Why do we experience muscle soreness (myalgia) following a task (gardening, shoveling, painting, etc.) or significant energy expenditure?
Muscle soreness occurs when one overworks muscles that are not regularly used. The involved body parts then become painful.
This type of pain is caused by damage to the muscle fibres (microlesions). The pain can be felt immediately, the next day or two days after.
This is why it is important to prepare your body before any kind of effort.
Different types of injuries also cause muscle pain:
- Elongation or contraction
Did you know?
The human body has about 400 joints, which consist of the junctions between two extremities of bone. These complex structures contain various tissues, including the connective tissues (support), cartilage, membranes, synovial fluid and ligaments. Joint pain is felt when inflammation occurs at the joints.
Symptoms may be very simple, such as pain of varying intensities. They can be short-lived or persistent. Lack of flexibility can also cause joint pain.
We tend to associate joint pain with aging, but this isn’t necessarily true. While joints are affected by aging, particularly the deterioration of cartilage and the hardening of tissues, this type of pain can occur at any age.
Joint pain can be felt after a sprain, dislocation, elongation or, any type of trauma.
Bruises or Bumps?
Contusion, bruising, hematoma… These are painful words!
A bicycle crash? An unfortunate smack of a hammer off your finger? Hit your knee on the corner of a coffee table? When we knock into something or fall, we yell out “ouch,” “ow,” or “ooh.” The expressions vary almost as much as the benign traumas that we have trouble finding words for.
What is a bruise?
A bruise most often appears after a contusion, a light impact, or a fall. It is formed when blood escapes from the blood vessels and remains under the skin. It can take on a blue, black, or purplish colour, and does not disappear when you apply a slight pressure on it. Its texture depends on the severity of the impact and the vascularity of the affected region. Normally, the light blue hue disappears within one or two weeks.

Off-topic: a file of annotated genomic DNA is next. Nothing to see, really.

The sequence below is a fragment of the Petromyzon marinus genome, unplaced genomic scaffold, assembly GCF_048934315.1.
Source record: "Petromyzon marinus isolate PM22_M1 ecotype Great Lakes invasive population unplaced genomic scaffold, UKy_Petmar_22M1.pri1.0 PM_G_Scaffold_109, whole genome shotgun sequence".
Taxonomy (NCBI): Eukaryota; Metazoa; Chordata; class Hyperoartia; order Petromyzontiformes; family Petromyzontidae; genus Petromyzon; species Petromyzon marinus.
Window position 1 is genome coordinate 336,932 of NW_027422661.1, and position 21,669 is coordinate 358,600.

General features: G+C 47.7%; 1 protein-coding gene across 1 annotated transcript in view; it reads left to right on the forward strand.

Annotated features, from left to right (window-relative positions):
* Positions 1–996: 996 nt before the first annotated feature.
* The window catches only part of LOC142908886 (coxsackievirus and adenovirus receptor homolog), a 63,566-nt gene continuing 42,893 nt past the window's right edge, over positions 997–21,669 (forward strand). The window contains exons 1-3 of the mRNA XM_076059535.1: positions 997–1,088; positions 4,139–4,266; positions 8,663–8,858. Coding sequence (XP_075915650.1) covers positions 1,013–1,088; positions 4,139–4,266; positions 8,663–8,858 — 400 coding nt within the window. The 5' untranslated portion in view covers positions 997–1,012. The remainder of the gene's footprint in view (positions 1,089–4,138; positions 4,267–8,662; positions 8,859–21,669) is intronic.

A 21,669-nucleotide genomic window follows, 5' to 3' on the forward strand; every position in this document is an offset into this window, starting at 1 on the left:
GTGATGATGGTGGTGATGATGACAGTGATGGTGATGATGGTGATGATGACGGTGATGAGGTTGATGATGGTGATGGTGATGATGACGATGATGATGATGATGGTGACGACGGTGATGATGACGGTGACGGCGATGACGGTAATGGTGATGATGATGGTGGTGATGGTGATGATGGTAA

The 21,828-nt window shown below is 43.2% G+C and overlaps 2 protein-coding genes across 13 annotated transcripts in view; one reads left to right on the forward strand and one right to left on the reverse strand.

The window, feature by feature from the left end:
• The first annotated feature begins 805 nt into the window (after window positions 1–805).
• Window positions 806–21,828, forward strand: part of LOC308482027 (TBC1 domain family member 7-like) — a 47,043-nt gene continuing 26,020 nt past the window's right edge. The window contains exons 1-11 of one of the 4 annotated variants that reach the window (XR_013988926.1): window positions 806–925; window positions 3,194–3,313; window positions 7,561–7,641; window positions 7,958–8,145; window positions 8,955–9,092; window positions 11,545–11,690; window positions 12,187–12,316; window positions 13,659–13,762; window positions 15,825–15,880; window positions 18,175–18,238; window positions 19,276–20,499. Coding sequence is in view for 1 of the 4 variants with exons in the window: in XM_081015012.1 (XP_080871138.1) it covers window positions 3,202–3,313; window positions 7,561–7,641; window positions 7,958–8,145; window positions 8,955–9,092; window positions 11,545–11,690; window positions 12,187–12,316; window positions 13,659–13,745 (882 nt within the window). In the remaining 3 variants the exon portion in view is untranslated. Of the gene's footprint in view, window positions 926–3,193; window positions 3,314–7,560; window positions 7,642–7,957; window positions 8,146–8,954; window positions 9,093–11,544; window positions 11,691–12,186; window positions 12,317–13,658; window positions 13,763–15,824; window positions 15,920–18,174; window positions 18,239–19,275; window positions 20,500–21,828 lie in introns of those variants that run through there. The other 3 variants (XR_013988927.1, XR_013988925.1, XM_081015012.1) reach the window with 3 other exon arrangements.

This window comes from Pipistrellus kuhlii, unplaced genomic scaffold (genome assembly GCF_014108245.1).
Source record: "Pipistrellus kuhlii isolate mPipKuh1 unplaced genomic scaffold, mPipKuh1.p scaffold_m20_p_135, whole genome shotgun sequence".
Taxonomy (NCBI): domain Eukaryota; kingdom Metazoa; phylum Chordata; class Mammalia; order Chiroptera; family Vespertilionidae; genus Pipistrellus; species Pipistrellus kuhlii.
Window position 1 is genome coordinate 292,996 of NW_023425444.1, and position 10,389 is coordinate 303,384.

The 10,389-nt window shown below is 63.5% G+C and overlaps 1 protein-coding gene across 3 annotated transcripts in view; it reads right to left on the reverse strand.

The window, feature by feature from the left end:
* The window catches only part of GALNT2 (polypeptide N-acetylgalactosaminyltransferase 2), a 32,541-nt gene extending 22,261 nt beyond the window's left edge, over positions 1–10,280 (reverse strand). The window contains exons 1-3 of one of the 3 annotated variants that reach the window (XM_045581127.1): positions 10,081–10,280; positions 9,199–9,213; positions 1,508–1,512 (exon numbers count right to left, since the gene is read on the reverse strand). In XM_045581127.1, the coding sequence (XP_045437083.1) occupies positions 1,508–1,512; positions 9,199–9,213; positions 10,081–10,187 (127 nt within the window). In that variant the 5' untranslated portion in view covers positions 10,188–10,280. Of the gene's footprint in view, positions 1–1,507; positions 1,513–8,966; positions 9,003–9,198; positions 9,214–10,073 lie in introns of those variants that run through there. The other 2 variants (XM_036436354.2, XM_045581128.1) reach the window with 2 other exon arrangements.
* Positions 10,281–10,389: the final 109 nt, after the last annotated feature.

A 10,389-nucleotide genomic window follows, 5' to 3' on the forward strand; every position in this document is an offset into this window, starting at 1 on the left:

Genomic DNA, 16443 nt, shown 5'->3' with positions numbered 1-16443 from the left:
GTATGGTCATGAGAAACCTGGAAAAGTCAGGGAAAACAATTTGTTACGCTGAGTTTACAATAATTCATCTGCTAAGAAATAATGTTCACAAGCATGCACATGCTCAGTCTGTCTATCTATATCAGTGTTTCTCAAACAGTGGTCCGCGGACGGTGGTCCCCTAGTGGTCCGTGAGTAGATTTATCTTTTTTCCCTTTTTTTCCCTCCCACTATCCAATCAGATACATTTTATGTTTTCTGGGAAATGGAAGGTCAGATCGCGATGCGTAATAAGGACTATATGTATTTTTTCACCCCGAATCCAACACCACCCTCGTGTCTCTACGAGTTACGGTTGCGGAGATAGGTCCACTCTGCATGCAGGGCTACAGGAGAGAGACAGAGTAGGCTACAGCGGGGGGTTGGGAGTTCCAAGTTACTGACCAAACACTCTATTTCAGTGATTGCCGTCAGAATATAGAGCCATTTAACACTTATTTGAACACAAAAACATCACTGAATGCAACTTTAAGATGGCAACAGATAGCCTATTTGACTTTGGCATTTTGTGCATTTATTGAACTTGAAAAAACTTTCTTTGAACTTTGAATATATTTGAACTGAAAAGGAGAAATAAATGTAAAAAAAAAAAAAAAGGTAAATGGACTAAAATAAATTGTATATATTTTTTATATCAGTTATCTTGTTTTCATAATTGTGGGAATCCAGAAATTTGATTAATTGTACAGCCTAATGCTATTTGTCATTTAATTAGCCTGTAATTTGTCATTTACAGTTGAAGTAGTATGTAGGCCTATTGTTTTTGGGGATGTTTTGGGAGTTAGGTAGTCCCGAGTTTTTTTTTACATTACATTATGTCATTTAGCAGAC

What is a contusion?
A contusion is an injury caused by an impact that does not break the skin, i.e. without an obvious wound. It’s a normal bodily reaction.
What is a subcutaneous hematoma?
Commonly call a “bump,” a hematoma may appear as a result of an impact (with a ball, for example), a falling object, or repeated impacts. It is characterized by an effusion of blood under the skin that is larger and more prominent than the bruise. Normally, a subcutaneous hematoma fades within a few weeks. On the scalp, it can form a significant bump commonly called a “goose egg.”
Bruises and bumps are the result of mild trauma and can be relieved by a supplementary local treatment, such as the application of Arnicare Gel or Cream.
Muscle soreness most often appears the day after exercise and especially after downhill runs or physical efforts done against gravity, such as bodybuilding.
What is stiffness?
Stiffness is muscle pain, which can appear immediately after or a few hours after the effort, often reaching its peak the next day.
It is the result of micro-lesions in the muscle fibres, which translate into sharp, ongoing pain.
Muscle stiffness can be caused by: